Shane Battier rose to national prominence as a member of the most polarizing team in college basketball. In 2000-2001, he took home every trophy (including the Wooden Award) that tells the world you are college basketball’s best player, all while helping Jay Williams lead the Duke Blue Devils to a championship. You can love Duke, and you can hate Duke –thousands of fans fall on each side of the divide. But if you find a way, in your heart of hearts, to hate Shane Battier …you hate the game of basketball.
It isn’t because he was a college MVP, a McDonald’s All-American, or a collegiate champion. It isn’t because he was a lottery pick to the previously hapless (and previously Canadian) Memphis Grizzlies. It isn’t even because he’s an incredibly cerebral, intelligent religion major that rattles off amazingly philosophical quotes while sweating in front of his locker after a game.
The reason you have to love Shane Battier is because of what others say about the way he plays the game. Throughout his career, he’s never sought the accolades, and sadly, he also hasn’t been given many of them since leaving the campus and Cameron Indoor Stadium. But, throughout the NBA, Shane Battier is known as “The Ultimate Glue Guy” –a mediator in an otherwise contentious sport. And further highlighting his status as an incredible teammate, a New York Times article declared him “the No-Stats All-Star”.
That’s all you need to know about Battier. He brings his teammates together, while simultaneously using his aggression and defense to tear the opposing teams apart. The two-time second team all-defensive player (who in this series is often given the impossible task of guarding Kevin Durant) has made a history of making selfless decisions to help his team, often simultaneously hurting his statistics. He once famously asked Jeff Van Gundy, at Houston, to take him out of the starting lineup –not because he didn’t want to play, but because he wanted to be able to guard sixth-man Manu Ginobili whenever he came onto the floor.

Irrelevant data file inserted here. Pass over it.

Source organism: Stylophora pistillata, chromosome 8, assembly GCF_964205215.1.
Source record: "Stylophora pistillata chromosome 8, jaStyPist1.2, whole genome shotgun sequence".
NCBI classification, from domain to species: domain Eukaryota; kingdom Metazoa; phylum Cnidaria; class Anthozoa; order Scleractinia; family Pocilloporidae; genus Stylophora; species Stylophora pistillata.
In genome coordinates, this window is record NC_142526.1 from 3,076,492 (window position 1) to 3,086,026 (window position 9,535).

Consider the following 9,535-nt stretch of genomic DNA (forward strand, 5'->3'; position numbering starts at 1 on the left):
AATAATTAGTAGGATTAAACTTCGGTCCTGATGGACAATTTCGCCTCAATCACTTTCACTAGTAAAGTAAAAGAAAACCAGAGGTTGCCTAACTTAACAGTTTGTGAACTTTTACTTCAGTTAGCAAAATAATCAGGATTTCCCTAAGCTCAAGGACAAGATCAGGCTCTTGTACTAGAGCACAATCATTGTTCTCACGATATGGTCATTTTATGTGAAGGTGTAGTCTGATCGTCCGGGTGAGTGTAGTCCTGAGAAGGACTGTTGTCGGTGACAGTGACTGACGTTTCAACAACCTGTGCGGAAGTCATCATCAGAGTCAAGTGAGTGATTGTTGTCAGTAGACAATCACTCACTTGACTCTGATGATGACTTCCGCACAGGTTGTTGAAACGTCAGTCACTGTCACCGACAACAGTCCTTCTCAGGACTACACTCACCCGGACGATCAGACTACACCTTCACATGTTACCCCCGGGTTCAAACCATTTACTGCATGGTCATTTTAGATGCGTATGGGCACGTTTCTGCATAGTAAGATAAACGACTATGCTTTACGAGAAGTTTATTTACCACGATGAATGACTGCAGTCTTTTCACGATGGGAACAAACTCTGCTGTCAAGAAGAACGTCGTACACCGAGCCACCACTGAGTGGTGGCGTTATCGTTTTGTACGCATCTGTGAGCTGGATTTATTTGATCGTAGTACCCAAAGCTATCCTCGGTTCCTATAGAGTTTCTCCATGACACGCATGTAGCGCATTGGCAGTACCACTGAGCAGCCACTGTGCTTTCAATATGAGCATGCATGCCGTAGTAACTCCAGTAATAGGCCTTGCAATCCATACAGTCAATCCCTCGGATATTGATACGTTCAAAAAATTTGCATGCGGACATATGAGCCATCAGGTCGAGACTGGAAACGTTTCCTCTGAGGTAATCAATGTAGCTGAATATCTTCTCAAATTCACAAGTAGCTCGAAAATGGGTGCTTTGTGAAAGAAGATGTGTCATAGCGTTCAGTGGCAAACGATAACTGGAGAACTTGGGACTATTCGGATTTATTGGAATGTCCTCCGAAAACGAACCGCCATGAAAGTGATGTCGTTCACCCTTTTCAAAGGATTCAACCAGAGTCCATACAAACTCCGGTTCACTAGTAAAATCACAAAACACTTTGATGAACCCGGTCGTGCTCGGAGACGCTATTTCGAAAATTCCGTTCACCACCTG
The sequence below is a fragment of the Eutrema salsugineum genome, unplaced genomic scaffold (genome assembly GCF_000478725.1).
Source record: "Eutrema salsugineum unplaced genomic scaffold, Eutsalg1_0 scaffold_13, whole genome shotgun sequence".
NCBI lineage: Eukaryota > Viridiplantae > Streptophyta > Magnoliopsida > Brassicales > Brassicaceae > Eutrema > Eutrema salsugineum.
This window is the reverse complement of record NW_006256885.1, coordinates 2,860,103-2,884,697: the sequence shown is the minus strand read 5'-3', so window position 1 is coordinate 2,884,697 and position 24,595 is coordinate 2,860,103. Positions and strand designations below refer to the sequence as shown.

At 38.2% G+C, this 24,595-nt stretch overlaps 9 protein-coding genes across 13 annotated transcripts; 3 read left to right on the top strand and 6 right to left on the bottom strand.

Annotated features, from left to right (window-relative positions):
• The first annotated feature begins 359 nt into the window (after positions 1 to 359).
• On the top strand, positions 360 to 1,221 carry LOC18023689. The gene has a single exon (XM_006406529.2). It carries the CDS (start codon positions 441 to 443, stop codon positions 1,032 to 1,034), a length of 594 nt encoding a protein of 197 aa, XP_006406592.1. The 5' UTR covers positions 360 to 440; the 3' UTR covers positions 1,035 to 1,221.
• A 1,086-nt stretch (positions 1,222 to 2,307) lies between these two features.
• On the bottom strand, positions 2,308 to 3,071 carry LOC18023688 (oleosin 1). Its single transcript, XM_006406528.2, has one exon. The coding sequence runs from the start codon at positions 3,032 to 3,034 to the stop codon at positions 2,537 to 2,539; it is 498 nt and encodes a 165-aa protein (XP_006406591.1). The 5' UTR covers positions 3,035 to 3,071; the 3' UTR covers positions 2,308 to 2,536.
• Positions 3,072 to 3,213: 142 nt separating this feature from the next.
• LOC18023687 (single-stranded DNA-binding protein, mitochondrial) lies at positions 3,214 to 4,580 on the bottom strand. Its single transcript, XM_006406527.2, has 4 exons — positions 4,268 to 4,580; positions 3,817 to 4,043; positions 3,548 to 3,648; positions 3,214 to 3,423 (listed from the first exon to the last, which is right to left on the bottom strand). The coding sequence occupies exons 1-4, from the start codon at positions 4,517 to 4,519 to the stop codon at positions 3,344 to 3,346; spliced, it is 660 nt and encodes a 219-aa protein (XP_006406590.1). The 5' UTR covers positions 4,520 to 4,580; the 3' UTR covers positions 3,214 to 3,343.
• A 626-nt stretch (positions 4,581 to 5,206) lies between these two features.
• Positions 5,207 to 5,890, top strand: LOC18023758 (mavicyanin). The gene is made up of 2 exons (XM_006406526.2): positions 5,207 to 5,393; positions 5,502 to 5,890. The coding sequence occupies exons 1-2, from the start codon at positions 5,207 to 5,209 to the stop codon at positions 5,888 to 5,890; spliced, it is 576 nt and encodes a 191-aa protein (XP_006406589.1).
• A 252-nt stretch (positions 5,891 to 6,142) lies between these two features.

Twice, the devoted Battier has played all 82 games in a season, and always with his signature ferocity and skill. That’s why Miami was a perfect fit. For a team facing more pressure than any team in modern sports, constituted of many young pieces with wayfaring demeanors, who better to help form cohesion and stasis in that locker room? Shane Battier answered that call, and in doing so, may finally be in a position to win.
Playing for the oft troubled Grizzlies and the Rockets, who never regained their mid-90s momentum, Battier has fallen short in every attempt to reach the land of the rings. He’s made the playoffs seven times before coming to Miami –he’s never fared better than a second-round exit.
That’s not acceptable for Shane Battier –a tenacious competitor who, at the college level, tasted the sweet taste of raising a banner to the rafters. After making over seven million dollars last season, Battier took a cut (to three million this season) to join the Heat, and hopefully, join a group of champions. Already in this series, he’s proven that he may be the x-factor that gives the Heat the needed depth and defense to earn the coveted title. Defending Durant and launching crunch-time threes, the aging Battier has to be feeling young again.
He has to be feeling the resurrected rhythm in his chest that only belongs to the heart of a champion.
It’s a tale as old as basketball. In the game of basketball, you chase more than loose balls and streaking fast breaks. It’s a sport of chasing dreams –of chasing titles, banners, and rings. All of the greatest players wear them upon their hearts and fingers. But they aren’t alone. It’s a team sport, and because of that, basketball is simultaneously a team story.
This isn’t just Lebron James’ and Kevin Durant’s dueling quests for their first ring. It’s a chase that includes every soul that breathes beneath the jerseys of mesh that don the court in the next several days. It’s a dream that means just as much to Eddy Curry, to Juwan Howard, and to Shane Battier. For it’s not just the love of the game that brings them back, year after year, to the pressure and ferocity of the hardwood.
It’s the lure of the ring.